To acquire wisdom, one must observe

‘Optimist:’ addictive songs to feed your sadness

“Optimist” is Finneas O’Connell’s debut studio album, and it’s about time. FINNEAS is an established producer, song-writer and eight-time Grammy winner. However, he is perhaps most famous for producing and co-writing the albums of his sister, the one and only Billie Eilish. With that in my mind, FINNEAS has a rather high standard to meet. In “Optimist,” he stretches himself to the occasion, producing, writing and playing most of the instrumentals himself, not to mention the singing itself. What’s most impressive is how natural it is; neither the production nor the instrumentation interfere with the flow of the record. 

“Happy Now?”  is the first highlight of the album. It manages to balance out the feelings of loneliness that are so prevalent in FINNEAS’ projects. Despite the lamentful title and the haunted choruses, the song carries on an almost playful vibe. In between choruses, he jokes about driving around town in “my douchebag car … like the superstar I pretend to be.” Rather than losing relatability through the classic “I’m successful, but I’m still sad” song, FINNEAS is surprisingly self-aware. Although he is exceedingly successful, he isn’t exactly a superstar either. The upbeat instrumental dances off of FINNEAS’ vocals. Overall, it’s a refreshing take on a sad song.

The album hits its stride in “The 90s,” the fifth song of the album. The song seems cookie-cutter at first; the first verse is about FINNEAS complaining about the internet. Maybe you get lulled into a few eye-rolls. That’s when FINNEAS gets you. With each repetition of the chorus, the aggression of the instrumentation creeps up until you’re hit with straight blaring sirens. His vocals are so overlayed with auto-tune and production at this point that it’s hard to hear where the singer ends and the computer begins. The excessive autotune may be a hard sell for some, but to me, the descent into musical chaos is nothing short of euphoria. Hyperbole aside, the thematic content of the song was deeper than I expected. Rather than overcooked nostalgia over the past and complaints about things like “technology” and “trap music,” FINNEAS sings about his struggle with privacy as a celebrity, hating “how easy they can find me, just by looking up my Mom’s address.” He reveals that his nostalgia for the ‘90s is not based on the actual merit of the time, but upon the “beautiful and shiny” possibilities that have been chipped away as his career took off.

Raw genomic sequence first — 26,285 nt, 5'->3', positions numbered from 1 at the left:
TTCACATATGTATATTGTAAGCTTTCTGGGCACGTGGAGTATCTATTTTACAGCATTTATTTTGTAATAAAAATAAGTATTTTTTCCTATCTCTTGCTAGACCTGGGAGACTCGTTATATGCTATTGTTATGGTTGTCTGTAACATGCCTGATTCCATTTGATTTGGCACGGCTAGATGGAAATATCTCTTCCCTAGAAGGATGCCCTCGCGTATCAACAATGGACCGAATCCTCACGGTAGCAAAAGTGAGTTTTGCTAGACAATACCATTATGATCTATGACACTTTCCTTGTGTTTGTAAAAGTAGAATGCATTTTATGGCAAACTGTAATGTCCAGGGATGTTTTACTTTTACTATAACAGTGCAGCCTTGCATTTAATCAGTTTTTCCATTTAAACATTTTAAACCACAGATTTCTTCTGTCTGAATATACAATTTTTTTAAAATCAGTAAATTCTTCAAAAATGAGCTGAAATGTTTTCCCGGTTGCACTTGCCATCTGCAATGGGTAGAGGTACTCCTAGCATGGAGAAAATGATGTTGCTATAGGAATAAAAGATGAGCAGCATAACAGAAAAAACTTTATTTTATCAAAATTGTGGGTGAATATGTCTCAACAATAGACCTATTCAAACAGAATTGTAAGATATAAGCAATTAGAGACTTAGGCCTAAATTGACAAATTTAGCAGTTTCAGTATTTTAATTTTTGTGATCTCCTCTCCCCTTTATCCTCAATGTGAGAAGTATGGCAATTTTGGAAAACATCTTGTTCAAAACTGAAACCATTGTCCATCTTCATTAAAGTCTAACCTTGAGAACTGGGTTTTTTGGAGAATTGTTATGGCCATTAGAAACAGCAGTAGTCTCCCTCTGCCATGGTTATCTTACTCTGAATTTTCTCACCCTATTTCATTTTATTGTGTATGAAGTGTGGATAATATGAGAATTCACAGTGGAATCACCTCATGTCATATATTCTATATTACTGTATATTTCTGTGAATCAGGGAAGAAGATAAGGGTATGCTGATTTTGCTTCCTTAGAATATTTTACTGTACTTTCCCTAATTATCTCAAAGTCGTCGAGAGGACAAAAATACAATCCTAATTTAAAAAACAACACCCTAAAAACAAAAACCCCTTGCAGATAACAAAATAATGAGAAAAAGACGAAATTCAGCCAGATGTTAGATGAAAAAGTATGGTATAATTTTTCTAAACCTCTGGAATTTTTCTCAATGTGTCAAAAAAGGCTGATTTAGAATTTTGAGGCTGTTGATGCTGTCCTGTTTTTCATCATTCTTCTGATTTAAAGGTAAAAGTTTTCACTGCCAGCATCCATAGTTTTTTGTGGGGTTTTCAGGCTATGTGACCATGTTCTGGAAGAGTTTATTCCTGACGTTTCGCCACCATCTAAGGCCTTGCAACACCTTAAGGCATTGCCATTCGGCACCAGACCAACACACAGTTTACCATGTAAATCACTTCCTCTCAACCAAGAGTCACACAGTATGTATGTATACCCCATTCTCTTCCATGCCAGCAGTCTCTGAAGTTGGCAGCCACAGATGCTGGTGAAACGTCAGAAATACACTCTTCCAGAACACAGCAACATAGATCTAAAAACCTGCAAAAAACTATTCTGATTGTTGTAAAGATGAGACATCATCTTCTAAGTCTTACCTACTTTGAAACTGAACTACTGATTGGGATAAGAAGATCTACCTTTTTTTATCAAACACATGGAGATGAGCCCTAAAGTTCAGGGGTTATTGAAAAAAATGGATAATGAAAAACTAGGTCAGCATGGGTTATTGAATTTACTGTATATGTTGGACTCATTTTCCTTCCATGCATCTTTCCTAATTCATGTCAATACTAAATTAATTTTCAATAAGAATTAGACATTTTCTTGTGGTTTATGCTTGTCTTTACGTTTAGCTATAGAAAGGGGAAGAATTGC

In my opinion, the album loses a great deal of energy by the tail half. “Only A Lifetime” is a prototypical FINNEAS sad song, but it falls short of the charisma or content needed to take it further. On the other hand, “Peaches Etude” is a piano instrumental by FINNEAS, dedicated to his puppy Peaches. While short, it might be the wholesome break the album needs from its somewhat muddled cluster of sad songs.

Despite the duds, FINNEAS finishes strong with yet another sad song. Finneas’ self-doubts come out in “Someone Else’s Star” scathingly, and often at the expense of his own feelings. He refers to himself in the second-person, saying “you became someone else’s star” because he sold out to the wishes of the industry and the masses. FINNEAS does not pull any punches on himself, describing his memories as “more like films … put ‘em on to see which ones still kill.” He feels that he has lost his individuality completely, and his identity is closer to a collection of films rather than reality. The production is lightly done, but the instrumental swells perfectly with vocal changes. His vocals here are the best I’ve ever heard from him and had me enveloped in the embrace of his sadness.

Overall, FINNEAS’ debut project is a largely, if not holistically enjoyable experience. While the album stalls vocally and thematically at times, the highlights are polished and carefully crafted from the production to the vocals. I’m a very casual pop enjoyer, but I found myself enjoying a lot of the album. Here’s to many more.

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